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# Mathematical Skills Required in ATE Programs

A working draft of resources and reports from an NSF-sponsored project intended to strengthen the role of mathematics in Advanced Technological Education (ATE) programs. Intended as a resource for ATE faculty and members of the mathematical community. Comments are welcome by e-mail to the project directors: Susan L. Forman or Lynn A. Steen.

ATE projects depend on both mathematical skills and problem-solving strategies. Although problem-solving strategies are relatively similar in different contexts, required skills differ significantly from one application to another. The following inventory illustrates the range of mathematical skills found in one or another ATE setting:
• Carrying out arithmetic calculations by hand and by calculator.
• Reasoning and calculating with percentages and ratios.
• Measuring things, recognizing tolerances, estimating error.
• Using and converting among formulas, tables, and graphs.
• Calculating angles, areas, and volumes.
• Finding averages, ranges, and medians in appropriate contexts.
• Understanding and employing irrational, real, and complex numbers.
• Solving simple algebraic equations.
• Displaying data (pie and bar charts; histograms, scatter plots).
• Applying the Pythagorean theorem.
• Solving simultaneous equations.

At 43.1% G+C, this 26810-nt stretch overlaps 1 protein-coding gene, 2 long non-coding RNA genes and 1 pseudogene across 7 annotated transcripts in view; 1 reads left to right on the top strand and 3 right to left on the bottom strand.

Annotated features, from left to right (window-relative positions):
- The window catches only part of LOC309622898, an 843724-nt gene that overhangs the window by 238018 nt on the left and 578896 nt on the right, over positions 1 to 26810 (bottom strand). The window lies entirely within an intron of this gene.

• Using triangle trigonometry to calculate unknown lengths or angles.
• Reasoning with standard deviation and the normal error curve.
• Factoring, simplifying, and manipulating algebraic expressions.
• Proving basic theorems of Euclidean geometry.
• Sketching and calculating dimensions of three-dimensionsional objects.
• Using exponential and logarithmic functions.
• Working with trigonometric functions, and graphs
• Calculating probabilities and combinatorial mathematics.
• Using control charts and tests of statistical significance.
• Applying equations and graphs of parabolas, ellipses, hyperbolas.
• Calculating and applying derivatives and integrals.

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Supported by the Advanced Technological Education (ATE) program at the National Science Foundation. Opinions and information on this site are those of the authors and do not represent the views of either the ATE program or the National Science Foundation.

Copyright © 1999.   Last Updated: October 12, 1999.   Comments to: Susan L. Forman or Lynn A. Steen.